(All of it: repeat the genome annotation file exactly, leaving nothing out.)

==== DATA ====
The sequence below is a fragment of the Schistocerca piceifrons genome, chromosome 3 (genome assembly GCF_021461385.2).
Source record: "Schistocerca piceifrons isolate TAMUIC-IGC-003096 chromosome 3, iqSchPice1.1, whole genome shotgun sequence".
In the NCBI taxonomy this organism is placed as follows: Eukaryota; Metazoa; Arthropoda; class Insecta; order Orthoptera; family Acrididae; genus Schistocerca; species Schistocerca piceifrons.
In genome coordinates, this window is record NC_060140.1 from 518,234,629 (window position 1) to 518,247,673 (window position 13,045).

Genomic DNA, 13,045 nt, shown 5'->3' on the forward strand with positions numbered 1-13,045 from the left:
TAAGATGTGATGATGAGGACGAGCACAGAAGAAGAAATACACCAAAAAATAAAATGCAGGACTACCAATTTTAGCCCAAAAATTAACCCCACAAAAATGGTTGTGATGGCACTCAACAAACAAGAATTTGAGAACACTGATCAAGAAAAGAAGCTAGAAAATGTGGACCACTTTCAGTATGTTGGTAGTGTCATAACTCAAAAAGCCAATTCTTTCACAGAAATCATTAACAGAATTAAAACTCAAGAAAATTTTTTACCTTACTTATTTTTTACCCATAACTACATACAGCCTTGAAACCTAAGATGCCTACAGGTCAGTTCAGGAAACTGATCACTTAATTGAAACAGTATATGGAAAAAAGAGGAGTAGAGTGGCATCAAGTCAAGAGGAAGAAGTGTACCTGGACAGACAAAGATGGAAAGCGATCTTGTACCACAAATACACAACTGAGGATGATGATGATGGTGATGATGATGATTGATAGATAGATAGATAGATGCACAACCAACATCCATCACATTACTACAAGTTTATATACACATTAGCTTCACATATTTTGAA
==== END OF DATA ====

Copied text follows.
The sequence below is a fragment of the Schistocerca piceifrons genome, chromosome 3 (genome assembly GCF_021461385.2).
Source record: "Schistocerca piceifrons isolate TAMUIC-IGC-003096 chromosome 3, iqSchPice1.1, whole genome shotgun sequence".
In the NCBI taxonomy this organism is placed as follows: Eukaryota; Metazoa; Arthropoda; class Insecta; order Orthoptera; family Acrididae; genus Schistocerca; species Schistocerca piceifrons.
In genome coordinates, this window is record NC_060140.1 from 518,234,629 (window position 1) to 518,247,673 (window position 13,045).

Genomic DNA, 13,045 nt, shown 5'->3' on the forward strand with positions numbered 1-13,045 from the left:
TAAGATGTGATGATGAGGACGAGCACAGAAGAAGAAATACACCAAAAAATAAAATGCAGGACTACCAATTTTAGCCCAAAAATTAACCCCACAAAAATGGTTGTGATGGCACTCAACAAACAAGAATTTGAGAACACTGATCAAGAAAAGAAGCTAGAAAATGTGGACCACTTTCAGTATGTTGGTAGTGTCATAACTCAAAAAGCCAATTCTTTCACAGAAATCATTAACAGAATTAAAACTCAAGAAAATTTTTTACCTTACTTATTTTTTACCCATAACTACATACAGCCTTGAAACCTAAGATGCCTACAGGTCAGTTCAGGAAACTGATCACTTAATTGAAACAGTATATGGAAAAAAGAGGAGTAGAGTGGCATCAAGTCAAGAGGAAGAAGTGTACCTGGACAGACAAAGATGGAAAGCGATCTTGTACCACAAATACACAACTGAGGATGATGATGATGGTGATGATGATGATTGATAGATAGATAGATAGATGCACAACCAACATCCATCACATTACTACAAGTTTATATACACATTAGCTTCACATATTTTGAA